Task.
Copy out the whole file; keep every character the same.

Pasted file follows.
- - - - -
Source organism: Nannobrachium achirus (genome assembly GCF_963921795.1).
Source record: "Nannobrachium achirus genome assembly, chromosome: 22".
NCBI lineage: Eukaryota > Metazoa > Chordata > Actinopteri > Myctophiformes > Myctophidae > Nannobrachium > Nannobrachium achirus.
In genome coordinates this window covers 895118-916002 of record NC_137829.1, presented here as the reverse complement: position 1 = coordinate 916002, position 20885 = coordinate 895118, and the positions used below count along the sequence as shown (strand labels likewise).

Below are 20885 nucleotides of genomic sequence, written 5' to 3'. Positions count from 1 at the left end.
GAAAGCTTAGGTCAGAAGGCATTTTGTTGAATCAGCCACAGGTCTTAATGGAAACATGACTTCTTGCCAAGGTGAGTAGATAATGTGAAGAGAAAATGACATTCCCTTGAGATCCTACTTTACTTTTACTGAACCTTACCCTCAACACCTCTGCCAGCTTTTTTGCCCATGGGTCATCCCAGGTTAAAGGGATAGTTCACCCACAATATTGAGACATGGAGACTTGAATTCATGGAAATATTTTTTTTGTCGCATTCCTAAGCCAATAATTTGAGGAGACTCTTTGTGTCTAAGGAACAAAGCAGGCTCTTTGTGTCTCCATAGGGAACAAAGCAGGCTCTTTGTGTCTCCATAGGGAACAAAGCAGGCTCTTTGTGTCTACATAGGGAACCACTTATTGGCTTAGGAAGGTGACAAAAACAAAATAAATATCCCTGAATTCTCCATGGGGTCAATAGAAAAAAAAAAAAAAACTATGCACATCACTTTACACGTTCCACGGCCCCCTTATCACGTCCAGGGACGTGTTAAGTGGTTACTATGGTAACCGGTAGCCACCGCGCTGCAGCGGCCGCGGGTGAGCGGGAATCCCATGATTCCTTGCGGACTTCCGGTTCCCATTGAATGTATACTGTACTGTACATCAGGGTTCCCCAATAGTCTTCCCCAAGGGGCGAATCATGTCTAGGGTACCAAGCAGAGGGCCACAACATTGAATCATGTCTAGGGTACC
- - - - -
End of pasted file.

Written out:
Source organism: Nannobrachium achirus (genome assembly GCF_963921795.1).
Source record: "Nannobrachium achirus genome assembly, chromosome: 22".
NCBI lineage: Eukaryota > Metazoa > Chordata > Actinopteri > Myctophiformes > Myctophidae > Nannobrachium > Nannobrachium achirus.
In genome coordinates this window covers 895118-916002 of record NC_137829.1, presented here as the reverse complement: position 1 = coordinate 916002, position 20885 = coordinate 895118, and the positions used below count along the sequence as shown (strand labels likewise).

Below are 20885 nucleotides of genomic sequence, written 5' to 3'. Positions count from 1 at the left end.
GAAAGCTTAGGTCAGAAGGCATTTTGTTGAATCAGCCACAGGTCTTAATGGAAACATGACTTCTTGCCAAGGTGAGTAGATAATGTGAAGAGAAAATGACATTCCCTTGAGATCCTACTTTACTTTTACTGAACCTTACCCTCAACACCTCTGCCAGCTTTTTTGCCCATGGGTCATCCCAGGTTAAAGGGATAGTTCACCCACAATATTGAGACATGGAGACTTGAATTCATGGAAATATTTTTTTTGTCGCATTCCTAAGCCAATAATTTGAGGAGACTCTTTGTGTCTAAGGAACAAAGCAGGCTCTTTGTGTCTCCATAGGGAACAAAGCAGGCTCTTTGTGTCTCCATAGGGAACAAAGCAGGCTCTTTGTGTCTACATAGGGAACCACTTATTGGCTTAGGAAGGTGACAAAAACAAAATAAATATCCCTGAATTCTCCATGGGGTCAATAGAAAAAAAAAAAAAAACTATGCACATCACTTTACACGTTCCACGGCCCCCTTATCACGTCCAGGGACGTGTTAAGTGGTTACTATGGTAACCGGTAGCCACCGCGCTGCAGCGGCCGCGGGTGAGCGGGAATCCCATGATTCCTTGCGGACTTCCGGTTCCCATTGAATGTATACTGTACTGTACATCAGGGTTCCCCAATAGTCTTCCCCAAGGGGCGAATCATGTCTAGGGTACCAAGCAGAGGGCCACAACATTGAATCATGTCTAGGGTACC